Within the gynecological realm, moxibustion is also frequently used as part of a treatment for infertility, as this is often linked in TCM to coldness in the uterus, where moxa can supply necessary warmth, says Dr. Wasfie. In fact, a small 2018 study of 40 people attempting to get pregnant found that moxibustion may actually increase endometrial thickness, and, in turn, help with effective embryo implantation. But even so, it’s worth consulting your OB/GYN before getting a moxibustion treatment for fertility reasons, particularly if there’s any chance you could be pregnant.
What to expect from a moxibustion treatment
First things first, don’t worry about your skin getting burned by the smoking moxa. Though there are traditional methods of direct moxibustion that involve the burning mugwort herb actually touching the skin, the most common practices of moxibustion done today are indirect ones, which began to develop in China as early as the 10th century. These indirect practices simply involve a buffer of some sort between the skin and the burning herb, and can take a variety of different forms.
Commonly, a practitioner will wrap the dried mugwort herb into a roll that looks a lot like a cigar, light it, and hold it just above a particular acupuncture point, says Dr. James. “Alternatively, moxa can also be rolled into rice-sized or slightly larger cotton-ball-sized shapes and placed on top of acupuncture needles after they have been inserted,” says Dr. James. “The needles are then heated, allowing the moxa to burn down, and penetrate into the channel.”
Another approach? Start with acupuncture, and then follow with moxa. After needling a patient, Dr. Wasfie often applies smaller sticks of moxa on top of anti-burn jelly (for extra protection). To cover larger areas, she’ll use a moxa box, which involves heating the loose moxa inside a small box placed on the skin so that the warmth is felt but still indirect, in order to prevent burning.
As for where exactly the moxa is applied on the body, that’s determined by a comprehensive intake discussion with your TCM practitioner, similar to the chat you’d have before an acupuncture treatment. They’ll get the low-down on your symptoms, assess which meridian points could be most effective to target, and ensure you don’t have any preexisting conditions for which moxibustion might be contraindicated, like, for example, a respiratory condition that could be aggravated by the smoke or an open wound that shouldn’t be exposed to the burning moxa, says Dr. James. (At this stage, it's a smart idea to disclose any medical conditions and medications you take in order to ensure a fully safe treatment.)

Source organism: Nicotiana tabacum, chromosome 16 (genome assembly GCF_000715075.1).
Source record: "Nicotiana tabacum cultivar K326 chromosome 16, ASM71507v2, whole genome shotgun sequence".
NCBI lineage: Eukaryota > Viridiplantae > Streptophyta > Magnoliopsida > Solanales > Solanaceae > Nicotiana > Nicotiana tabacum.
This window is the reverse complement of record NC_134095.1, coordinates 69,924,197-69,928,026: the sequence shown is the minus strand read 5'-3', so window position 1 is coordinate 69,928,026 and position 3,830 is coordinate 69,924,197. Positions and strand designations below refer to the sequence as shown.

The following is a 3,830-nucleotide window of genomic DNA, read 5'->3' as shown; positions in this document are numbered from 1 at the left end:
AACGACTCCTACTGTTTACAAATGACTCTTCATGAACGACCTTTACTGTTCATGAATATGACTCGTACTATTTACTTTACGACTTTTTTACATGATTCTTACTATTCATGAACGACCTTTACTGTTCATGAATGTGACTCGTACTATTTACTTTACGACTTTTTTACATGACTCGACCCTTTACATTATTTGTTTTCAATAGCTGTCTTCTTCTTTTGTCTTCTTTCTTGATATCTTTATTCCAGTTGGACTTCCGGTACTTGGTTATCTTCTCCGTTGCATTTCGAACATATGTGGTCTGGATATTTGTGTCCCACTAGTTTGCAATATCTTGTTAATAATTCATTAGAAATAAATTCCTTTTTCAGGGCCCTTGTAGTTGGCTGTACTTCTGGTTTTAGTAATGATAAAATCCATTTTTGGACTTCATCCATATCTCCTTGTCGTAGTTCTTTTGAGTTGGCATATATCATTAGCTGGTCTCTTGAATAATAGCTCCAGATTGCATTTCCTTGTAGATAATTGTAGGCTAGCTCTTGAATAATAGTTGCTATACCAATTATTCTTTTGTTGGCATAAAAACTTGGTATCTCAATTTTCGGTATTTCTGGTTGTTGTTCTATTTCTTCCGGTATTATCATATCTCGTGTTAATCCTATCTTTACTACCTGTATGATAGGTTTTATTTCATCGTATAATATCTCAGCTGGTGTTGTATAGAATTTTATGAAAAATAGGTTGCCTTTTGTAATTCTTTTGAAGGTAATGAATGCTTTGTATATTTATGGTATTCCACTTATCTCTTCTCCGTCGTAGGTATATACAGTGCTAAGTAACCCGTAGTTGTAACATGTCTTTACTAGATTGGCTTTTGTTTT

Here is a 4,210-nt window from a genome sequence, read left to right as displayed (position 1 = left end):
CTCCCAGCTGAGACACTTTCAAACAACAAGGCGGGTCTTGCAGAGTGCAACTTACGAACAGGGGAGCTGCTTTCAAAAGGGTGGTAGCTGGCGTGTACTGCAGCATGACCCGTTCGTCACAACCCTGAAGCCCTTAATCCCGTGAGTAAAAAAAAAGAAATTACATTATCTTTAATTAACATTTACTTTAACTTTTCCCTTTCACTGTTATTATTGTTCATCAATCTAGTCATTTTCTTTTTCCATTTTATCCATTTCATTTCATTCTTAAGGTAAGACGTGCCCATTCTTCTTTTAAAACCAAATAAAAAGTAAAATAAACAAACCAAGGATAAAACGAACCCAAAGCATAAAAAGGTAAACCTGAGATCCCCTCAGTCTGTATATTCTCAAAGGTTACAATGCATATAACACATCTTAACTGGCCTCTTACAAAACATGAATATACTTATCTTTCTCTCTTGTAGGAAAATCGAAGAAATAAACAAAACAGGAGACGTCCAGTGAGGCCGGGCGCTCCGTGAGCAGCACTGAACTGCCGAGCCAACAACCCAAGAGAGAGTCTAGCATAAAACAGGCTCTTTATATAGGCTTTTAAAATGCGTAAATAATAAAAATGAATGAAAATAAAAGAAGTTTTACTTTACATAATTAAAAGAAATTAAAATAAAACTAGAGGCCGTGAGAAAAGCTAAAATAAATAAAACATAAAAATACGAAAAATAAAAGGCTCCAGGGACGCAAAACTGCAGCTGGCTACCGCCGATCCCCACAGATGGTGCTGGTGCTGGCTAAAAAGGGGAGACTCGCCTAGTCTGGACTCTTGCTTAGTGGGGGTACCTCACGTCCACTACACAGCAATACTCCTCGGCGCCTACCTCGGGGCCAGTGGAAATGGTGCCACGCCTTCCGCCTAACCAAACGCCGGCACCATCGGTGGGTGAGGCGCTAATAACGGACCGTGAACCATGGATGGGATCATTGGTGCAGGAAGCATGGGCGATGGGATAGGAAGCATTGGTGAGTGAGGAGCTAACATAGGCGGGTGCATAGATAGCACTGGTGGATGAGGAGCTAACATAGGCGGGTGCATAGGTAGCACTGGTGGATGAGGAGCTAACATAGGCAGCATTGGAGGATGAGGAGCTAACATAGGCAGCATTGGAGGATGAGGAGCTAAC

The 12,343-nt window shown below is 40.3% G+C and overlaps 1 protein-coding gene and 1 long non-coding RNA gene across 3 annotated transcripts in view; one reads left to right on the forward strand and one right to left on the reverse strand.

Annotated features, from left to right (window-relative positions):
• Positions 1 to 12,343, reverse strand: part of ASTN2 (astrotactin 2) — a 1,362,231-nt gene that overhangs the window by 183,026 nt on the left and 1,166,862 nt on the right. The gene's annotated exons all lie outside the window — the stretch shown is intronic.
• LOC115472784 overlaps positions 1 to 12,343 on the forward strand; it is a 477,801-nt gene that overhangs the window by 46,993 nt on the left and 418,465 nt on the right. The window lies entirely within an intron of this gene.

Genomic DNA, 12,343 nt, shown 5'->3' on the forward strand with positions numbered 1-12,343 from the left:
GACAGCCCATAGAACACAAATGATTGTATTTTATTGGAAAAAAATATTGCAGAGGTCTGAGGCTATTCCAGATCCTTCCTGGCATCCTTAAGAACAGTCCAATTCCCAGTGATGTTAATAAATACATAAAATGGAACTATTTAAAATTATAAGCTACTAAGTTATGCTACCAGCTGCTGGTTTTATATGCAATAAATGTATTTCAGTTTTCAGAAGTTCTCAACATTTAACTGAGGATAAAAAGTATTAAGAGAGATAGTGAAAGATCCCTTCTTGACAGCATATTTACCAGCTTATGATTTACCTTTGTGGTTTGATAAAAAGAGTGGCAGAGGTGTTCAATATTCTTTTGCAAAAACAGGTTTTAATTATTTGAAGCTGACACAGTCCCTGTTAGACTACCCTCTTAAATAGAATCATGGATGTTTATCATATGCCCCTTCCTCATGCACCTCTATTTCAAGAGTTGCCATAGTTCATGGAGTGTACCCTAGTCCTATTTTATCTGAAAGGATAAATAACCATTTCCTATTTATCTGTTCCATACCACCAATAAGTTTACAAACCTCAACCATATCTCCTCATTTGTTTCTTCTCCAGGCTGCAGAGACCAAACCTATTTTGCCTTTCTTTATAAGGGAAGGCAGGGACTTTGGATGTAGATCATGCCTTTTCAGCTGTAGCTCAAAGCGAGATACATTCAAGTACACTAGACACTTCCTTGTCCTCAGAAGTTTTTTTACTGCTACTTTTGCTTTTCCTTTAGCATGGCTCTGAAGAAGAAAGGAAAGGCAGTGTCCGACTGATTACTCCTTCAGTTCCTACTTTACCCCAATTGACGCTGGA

How to find a practitioner whom you can trust for moxibustion
As is the case for scouting any health-care professional, finding a TCM practitioner who’s licensed, experienced, and practicing all regular hygiene measures (like sterilizing needles and washing their hands between patients) is essential to receiving a helpful and safe moxibustion treatment.
Look for the credentials “LAc” behind your practitioner’s name to ensure they’re actually licensed to do acupuncture, and thus have at least three years of graduate-school training under their belt. It’s also wise to scroll through their site and check that they’re board certified by the National Certification Commission for Acupuncture and Oriental Medicine. Once you find a practitioner whom you’re interested in seeing, schedule a consultation with them before making a treatment appointment to be sure they’re comfortable with moxa and familiar with doing moxibustion for whatever pain, stiffness, or soreness you might be feeling.